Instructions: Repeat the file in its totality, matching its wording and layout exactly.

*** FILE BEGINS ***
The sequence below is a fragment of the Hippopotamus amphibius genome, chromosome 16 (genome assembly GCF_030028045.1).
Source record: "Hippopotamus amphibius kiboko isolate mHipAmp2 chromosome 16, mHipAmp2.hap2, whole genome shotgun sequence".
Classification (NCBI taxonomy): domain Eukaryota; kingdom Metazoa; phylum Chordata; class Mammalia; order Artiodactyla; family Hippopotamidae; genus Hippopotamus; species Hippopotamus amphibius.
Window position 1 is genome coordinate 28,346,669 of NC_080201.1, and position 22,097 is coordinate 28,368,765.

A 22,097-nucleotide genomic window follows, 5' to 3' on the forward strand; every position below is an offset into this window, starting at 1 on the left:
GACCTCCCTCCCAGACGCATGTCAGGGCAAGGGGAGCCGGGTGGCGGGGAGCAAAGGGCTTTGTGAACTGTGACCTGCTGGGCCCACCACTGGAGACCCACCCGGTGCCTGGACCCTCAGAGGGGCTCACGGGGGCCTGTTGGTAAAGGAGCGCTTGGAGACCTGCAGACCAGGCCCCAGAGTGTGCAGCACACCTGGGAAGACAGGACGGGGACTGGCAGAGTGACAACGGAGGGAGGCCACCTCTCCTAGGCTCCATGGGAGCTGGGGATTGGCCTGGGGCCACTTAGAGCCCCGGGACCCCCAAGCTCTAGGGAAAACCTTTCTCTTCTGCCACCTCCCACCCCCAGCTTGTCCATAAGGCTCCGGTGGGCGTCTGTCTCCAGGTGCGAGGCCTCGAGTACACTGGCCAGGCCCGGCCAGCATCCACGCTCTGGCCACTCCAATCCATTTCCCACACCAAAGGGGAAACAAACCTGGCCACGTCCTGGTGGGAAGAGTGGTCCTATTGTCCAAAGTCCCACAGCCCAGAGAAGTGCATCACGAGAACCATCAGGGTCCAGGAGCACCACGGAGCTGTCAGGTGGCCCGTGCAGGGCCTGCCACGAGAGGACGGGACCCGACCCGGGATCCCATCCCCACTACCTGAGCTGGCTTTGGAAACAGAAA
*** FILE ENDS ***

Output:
The sequence below is a fragment of the Hippopotamus amphibius genome, chromosome 16 (genome assembly GCF_030028045.1).
Source record: "Hippopotamus amphibius kiboko isolate mHipAmp2 chromosome 16, mHipAmp2.hap2, whole genome shotgun sequence".
Classification (NCBI taxonomy): domain Eukaryota; kingdom Metazoa; phylum Chordata; class Mammalia; order Artiodactyla; family Hippopotamidae; genus Hippopotamus; species Hippopotamus amphibius.
Window position 1 is genome coordinate 28,346,669 of NC_080201.1, and position 22,097 is coordinate 28,368,765.

A 22,097-nucleotide genomic window follows, 5' to 3' on the forward strand; every position below is an offset into this window, starting at 1 on the left:
GACCTCCCTCCCAGACGCATGTCAGGGCAAGGGGAGCCGGGTGGCGGGGAGCAAAGGGCTTTGTGAACTGTGACCTGCTGGGCCCACCACTGGAGACCCACCCGGTGCCTGGACCCTCAGAGGGGCTCACGGGGGCCTGTTGGTAAAGGAGCGCTTGGAGACCTGCAGACCAGGCCCCAGAGTGTGCAGCACACCTGGGAAGACAGGACGGGGACTGGCAGAGTGACAACGGAGGGAGGCCACCTCTCCTAGGCTCCATGGGAGCTGGGGATTGGCCTGGGGCCACTTAGAGCCCCGGGACCCCCAAGCTCTAGGGAAAACCTTTCTCTTCTGCCACCTCCCACCCCCAGCTTGTCCATAAGGCTCCGGTGGGCGTCTGTCTCCAGGTGCGAGGCCTCGAGTACACTGGCCAGGCCCGGCCAGCATCCACGCTCTGGCCACTCCAATCCATTTCCCACACCAAAGGGGAAACAAACCTGGCCACGTCCTGGTGGGAAGAGTGGTCCTATTGTCCAAAGTCCCACAGCCCAGAGAAGTGCATCACGAGAACCATCAGGGTCCAGGAGCACCACGGAGCTGTCAGGTGGCCCGTGCAGGGCCTGCCACGAGAGGACGGGACCCGACCCGGGATCCCATCCCCACTACCTGAGCTGGCTTTGGAAACAGAAA